Funocity Blog

Yahoo! Changed its logo. Did anyone notice?

Earlier this summer, we wrote about the unfortunate rebranding of financial services firm Ernst & Young, which made a splash when changing their name to EY. Photos of Ernst & Young’s executives were quickly mixed with photos of men in their underwear who were featured in EY magazine. It was a rebranding fail that was instantly talked about on the Huffington Post and then turned into hilarious memes. Yahoo! made a big splash a year ago when Marissa Mayer became CEO and has since gone through a year of changes, but arguably, the most significant change to Yahoo! was the logo revamp. However, it received virtually no notice despite a 29-day lead-up campaign. Each day in the campaign Yahoo! displayed a different, rejected logo trying to engage viewers. In the end people’s attention was lost and the launch of their new logo on day 30 was no longer interesting. Neither was the new logo.

The lack of exclamation around the new logo could be that the simple changes were lack luster and not interesting enough to keep people talking about it. For the most part the logo elements have remained constant: the Y is still heavily emphasized, the last O is bigger than the first and the angled exclamation mark remains. We know that a lot of thought, time and ideas go into the redesign of a logo, especially for one that is so well known, but this one just didn’t hit the mark. Yes, it is more modern with the use of a thinner sans serif type, but it lacks interest and already looks outdated due to the beveled edges and “scallops” on the ends of the letters. The playfulness is minimized changing to more a professional, serious look with all of the letters in the middle aligned and at the same point size. Changing the color from a magenta purple to a violet-blue purple does work well with the more serious look the new logo. They did want to move to a more sophisticated look – this logo is more sophisticated than the last, but the whimsical feel is lost and the overall effect of the redesign remains unremarkable.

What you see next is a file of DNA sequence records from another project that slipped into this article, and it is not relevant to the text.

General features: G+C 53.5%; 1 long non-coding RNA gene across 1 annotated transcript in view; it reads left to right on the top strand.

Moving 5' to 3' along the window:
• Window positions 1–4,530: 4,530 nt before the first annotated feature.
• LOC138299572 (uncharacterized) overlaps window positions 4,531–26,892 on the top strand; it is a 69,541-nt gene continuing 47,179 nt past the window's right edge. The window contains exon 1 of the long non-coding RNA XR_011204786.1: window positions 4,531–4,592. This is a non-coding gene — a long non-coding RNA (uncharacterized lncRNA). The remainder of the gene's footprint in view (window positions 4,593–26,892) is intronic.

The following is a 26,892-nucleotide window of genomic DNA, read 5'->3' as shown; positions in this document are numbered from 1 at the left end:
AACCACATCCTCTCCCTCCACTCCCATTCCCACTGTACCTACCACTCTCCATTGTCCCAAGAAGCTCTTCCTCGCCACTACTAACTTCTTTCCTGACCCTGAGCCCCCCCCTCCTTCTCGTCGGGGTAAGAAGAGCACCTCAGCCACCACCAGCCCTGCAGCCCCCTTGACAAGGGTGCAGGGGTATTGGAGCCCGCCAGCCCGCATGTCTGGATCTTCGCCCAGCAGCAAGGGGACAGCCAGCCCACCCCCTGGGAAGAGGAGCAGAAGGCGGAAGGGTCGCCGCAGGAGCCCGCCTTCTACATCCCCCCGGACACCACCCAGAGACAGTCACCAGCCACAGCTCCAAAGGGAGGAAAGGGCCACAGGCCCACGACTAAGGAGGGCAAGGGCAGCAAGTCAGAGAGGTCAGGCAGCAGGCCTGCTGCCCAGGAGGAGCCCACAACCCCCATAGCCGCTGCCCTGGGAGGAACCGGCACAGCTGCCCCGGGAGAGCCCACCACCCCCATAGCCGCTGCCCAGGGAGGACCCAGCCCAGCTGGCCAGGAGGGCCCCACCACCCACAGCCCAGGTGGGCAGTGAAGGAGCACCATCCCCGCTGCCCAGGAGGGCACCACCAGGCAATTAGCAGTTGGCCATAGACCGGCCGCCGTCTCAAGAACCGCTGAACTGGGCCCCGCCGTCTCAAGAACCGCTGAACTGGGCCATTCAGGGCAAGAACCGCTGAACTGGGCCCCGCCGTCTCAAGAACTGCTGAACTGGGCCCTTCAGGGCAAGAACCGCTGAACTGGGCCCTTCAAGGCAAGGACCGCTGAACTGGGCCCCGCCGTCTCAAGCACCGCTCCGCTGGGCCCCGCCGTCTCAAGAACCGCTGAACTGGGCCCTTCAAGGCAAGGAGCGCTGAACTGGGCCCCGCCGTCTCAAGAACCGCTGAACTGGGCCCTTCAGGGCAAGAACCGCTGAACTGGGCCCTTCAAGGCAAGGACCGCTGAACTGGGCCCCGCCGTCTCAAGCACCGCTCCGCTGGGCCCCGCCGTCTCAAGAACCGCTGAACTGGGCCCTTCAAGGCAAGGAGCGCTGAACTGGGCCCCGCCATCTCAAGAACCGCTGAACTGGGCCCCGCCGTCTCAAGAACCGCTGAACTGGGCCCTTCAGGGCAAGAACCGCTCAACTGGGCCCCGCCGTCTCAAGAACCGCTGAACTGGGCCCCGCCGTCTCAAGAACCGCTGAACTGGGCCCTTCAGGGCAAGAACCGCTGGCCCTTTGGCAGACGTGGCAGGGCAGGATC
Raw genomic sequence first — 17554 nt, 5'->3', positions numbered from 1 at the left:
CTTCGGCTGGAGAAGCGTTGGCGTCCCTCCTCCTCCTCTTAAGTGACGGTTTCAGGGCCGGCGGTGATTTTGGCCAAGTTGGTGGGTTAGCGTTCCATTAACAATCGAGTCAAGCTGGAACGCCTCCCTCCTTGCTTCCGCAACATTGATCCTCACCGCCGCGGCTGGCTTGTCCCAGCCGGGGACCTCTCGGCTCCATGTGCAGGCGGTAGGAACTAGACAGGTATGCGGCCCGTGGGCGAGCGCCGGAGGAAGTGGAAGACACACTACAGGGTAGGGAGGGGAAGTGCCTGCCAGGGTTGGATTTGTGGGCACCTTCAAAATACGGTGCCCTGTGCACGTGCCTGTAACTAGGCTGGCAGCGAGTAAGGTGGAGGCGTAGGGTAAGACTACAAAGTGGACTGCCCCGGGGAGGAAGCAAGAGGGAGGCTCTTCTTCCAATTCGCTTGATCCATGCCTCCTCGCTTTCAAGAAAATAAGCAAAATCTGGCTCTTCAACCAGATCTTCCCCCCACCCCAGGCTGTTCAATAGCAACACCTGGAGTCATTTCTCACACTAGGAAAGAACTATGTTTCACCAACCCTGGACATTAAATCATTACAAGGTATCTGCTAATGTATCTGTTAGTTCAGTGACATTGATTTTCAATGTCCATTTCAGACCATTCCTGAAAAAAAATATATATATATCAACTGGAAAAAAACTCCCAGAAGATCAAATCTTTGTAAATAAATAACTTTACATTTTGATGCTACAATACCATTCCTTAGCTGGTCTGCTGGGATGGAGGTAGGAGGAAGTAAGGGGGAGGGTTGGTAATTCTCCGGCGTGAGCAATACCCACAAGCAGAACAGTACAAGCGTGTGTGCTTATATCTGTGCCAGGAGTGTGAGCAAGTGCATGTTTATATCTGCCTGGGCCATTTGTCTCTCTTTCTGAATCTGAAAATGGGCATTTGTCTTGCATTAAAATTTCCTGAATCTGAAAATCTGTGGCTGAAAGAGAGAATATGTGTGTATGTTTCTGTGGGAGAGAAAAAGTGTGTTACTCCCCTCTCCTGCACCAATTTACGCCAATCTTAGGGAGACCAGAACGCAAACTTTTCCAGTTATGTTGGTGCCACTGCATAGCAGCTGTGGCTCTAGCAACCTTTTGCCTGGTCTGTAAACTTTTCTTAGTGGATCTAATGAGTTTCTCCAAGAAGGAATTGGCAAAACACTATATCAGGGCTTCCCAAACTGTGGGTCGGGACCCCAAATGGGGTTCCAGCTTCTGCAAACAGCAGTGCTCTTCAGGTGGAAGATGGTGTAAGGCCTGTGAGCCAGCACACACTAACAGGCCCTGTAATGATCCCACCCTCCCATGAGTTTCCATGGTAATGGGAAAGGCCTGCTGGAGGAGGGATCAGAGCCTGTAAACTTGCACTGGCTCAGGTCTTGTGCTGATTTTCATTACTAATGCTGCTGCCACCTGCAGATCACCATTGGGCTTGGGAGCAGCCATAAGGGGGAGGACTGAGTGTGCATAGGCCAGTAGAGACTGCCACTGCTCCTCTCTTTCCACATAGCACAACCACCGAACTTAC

Since the rise of Google and Facebook, Yahoo! has struggled to remain relevant and demonstrate value to users, advertisers and shareholders. The subtle re-branding may reassure current users that services will continue as is, but as the company continues to struggle, this seems like a missed opportunity to take a bigger step.

Jolene (Graphic Designer)

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